Another key point I want to make is that the Pirates may have turned the free agent market on its head with this signing. The free agent market tends to be all about big paydays for past achievements. A lot of players do not live up to the numbers they put up before their first free agent paycheck, but that is how the business side of the sport works. By signing Nova, and from my investigation into his previous and projected fWAR marks, I propose that the Pirates might actually be paying him for future value. If Nova lives up to his 2.5 win Fangraphs projection before giving another couple of years as a one to two win player, the Pirates come out on top. Based on analysis by Neil Paine at FiveThirtyEight, those 5.5 or so wins over the three years of Nova’s contract would cost about $42 million on the open market. This sounds more like the Pirates club that we all know and love, with a front office that seeks value above all other things.

I cannot help but wonder what made Nova offer the deep discount to Pittsburgh. Plenty of ink has been spilled on the topic of the contracts that starters are commanding this off-season, but Nova seems to have given the Pirates a hometown discount. Not being the type to look a gift horse in the mouth, I am just excited to see him pitch at PNC Park in 2017. Maybe I can even catch him at a doubleheader with Jose Quintana.

*Note added after publication: a blog post by Travis Sawchik at the Pittsburgh Tribune-Review hit on some of the same points.

Review of Fox’s “Pitch”

I’m a fan of the new Fox show “Pitch.” I support all things baseball. But I do have an interesting point to make. Either the story is trying to be very progressive and insightful, or Mike Lawson’s character seems to have developed entirely too fast. We started the first episode with Lawson being an irredeemable shit-heel: he slapped Ginny’s ass with entirely too much familiarity and with complete disregard for the power imbalance in that slap, and he shit-talked Ginny to the other guys on the team, while being overheard by Ginny in the locker-room.

Great, every story can benefit from an asshole that can be redeemed with some hard-won knowledge and appreciation for other people’s perspectives. But “Pitch” did not choose to take that route. Instead, Lawson turns around in the middle of the first episode, and decides that he is going to hitch his wagon to the Ginny caravan, the only hope that he has of securing his legacy. Instead of having one irredeemable shit-heel to redeem this series, we have the rest of the 25 man roster, who are still having trouble accepting Ginny as a major leaguer. It is just one woman against the world, and one man willing to vouch for her.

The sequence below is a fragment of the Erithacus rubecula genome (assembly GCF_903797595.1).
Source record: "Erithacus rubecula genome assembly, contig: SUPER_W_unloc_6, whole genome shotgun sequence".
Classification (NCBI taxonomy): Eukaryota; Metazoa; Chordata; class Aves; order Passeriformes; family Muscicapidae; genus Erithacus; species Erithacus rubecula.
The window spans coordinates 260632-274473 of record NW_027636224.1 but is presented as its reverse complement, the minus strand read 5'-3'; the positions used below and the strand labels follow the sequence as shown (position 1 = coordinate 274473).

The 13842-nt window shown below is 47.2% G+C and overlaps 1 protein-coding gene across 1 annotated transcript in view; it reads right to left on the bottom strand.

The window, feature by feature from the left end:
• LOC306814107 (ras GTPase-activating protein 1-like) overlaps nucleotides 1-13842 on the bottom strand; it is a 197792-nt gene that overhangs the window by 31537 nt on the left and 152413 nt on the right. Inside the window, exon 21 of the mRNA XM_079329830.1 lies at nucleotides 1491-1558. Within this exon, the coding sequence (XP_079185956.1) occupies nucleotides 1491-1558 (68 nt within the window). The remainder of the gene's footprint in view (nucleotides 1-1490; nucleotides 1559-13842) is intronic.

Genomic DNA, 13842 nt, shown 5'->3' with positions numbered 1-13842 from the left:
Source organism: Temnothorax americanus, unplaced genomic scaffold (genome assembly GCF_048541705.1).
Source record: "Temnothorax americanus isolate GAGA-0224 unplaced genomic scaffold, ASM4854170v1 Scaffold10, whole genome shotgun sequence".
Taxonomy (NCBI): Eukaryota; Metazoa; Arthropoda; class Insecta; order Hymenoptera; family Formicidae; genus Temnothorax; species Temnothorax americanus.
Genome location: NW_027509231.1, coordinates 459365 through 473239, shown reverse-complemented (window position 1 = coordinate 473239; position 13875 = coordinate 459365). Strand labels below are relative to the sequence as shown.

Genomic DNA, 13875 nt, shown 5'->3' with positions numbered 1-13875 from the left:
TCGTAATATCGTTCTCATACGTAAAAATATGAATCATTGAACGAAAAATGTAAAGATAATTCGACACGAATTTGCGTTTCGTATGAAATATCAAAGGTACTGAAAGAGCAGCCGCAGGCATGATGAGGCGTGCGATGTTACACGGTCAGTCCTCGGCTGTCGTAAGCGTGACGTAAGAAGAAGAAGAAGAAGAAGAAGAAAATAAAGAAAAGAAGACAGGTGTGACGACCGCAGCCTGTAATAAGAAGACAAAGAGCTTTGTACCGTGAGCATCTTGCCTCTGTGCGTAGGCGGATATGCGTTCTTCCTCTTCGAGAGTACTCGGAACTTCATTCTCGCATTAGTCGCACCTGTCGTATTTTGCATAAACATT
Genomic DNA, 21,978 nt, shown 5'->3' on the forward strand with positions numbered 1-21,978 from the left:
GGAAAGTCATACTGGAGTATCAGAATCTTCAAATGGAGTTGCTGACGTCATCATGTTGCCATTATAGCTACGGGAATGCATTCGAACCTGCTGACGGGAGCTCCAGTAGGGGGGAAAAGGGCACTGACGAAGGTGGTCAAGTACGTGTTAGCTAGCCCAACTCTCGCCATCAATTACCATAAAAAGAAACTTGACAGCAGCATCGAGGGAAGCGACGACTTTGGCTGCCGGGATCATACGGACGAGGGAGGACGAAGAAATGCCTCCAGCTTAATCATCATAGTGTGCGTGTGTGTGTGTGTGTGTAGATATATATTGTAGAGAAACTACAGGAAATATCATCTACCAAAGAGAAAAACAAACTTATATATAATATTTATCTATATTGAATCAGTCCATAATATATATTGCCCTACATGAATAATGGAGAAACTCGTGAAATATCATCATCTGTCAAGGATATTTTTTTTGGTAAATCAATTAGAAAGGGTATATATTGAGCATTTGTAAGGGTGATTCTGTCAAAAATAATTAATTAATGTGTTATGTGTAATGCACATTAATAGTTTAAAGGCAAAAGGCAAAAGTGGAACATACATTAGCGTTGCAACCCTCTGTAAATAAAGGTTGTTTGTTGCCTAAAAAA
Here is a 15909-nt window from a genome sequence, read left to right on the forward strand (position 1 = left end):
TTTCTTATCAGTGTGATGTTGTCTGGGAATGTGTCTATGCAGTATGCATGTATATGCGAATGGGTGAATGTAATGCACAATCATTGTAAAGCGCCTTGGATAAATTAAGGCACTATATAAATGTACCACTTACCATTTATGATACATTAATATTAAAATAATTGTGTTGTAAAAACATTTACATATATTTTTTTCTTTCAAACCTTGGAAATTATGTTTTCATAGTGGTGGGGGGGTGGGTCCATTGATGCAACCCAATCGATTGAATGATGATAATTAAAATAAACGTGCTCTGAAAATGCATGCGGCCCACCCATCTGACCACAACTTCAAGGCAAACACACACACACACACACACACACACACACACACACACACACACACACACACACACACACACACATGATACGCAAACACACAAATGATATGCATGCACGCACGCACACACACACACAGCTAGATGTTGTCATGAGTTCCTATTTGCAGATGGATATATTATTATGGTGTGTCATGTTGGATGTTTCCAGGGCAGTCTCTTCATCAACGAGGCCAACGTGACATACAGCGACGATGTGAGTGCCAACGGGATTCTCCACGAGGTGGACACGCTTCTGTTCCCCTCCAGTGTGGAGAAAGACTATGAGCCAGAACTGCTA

Obviously, women do not need vouching for: Ginny has no problem getting the other male baseball players out. In other words, she is able to get by on her own merits. So the argument that “Pitch” makes–that women can only integrate into a traditionally male-only space when a man helps to make a place for them within that space–is a little sad. However, I leave it to women who have had experience moving into male-dominated fields to say whether or not this depiction is realistic. As a cis-het-male in a STEM field, I can only imagine that “Pitch” is a realistic depiction of sex-discrimination that occurs everyday. Which is why I am sure that this show is important. Damn the corny dialogue and shot composition: “Pitch” is doing important work. If you like baseball and/or women and have a stake in the progress of either, I suggest that you watch “Pitch.”

FiveThirtyEight, Elo, and Baseball

Now is as good a time as any to say how big of a FiveThirtyEight fan I am. Nate Silver’s site publishes the best data-driven stories on the web (NY Times’ Upshot is another good one to check out if you’re interested, but it has a decidedly more economic bent). Silver and his colleagues do an amazing job of bring data to bear on any question they can think up, and lucky for me that often includes baseball. If you want to see what I mean, take a look at the pieces that they published in the last 24 hours:

The Complete History of the MLB, an interactive, Elo rating-based way to compare teams throughout baseball history.

2016 MLB Predictions (along with an explanation) also uses Elo, but this time to project the remainder of each team’s performance this season. A nice touch is that this one updates after each game.

FiveThirtyEight has gotten some real mileage out of using Elo ratings to compare basketball and football teams, but this looks like the biggest project they have tackled using the rating system, working with data going back over 100 years.

I plan on keeping my eyes on the 2016 predictions for the rest of the season, and I have already had a ton of fun going back and comparing teams from 100 years ago. So far, it looks like my own Pittsburgh Pirates still haven’t managed to reach their apogee of the turn of the 20th century, even with the recent run of competitive teams. Adding to my frustration, the damnable Chicago Cubs have the highest stock that they’ve had in decades. Everyone gets their moment in the sun, I suppose.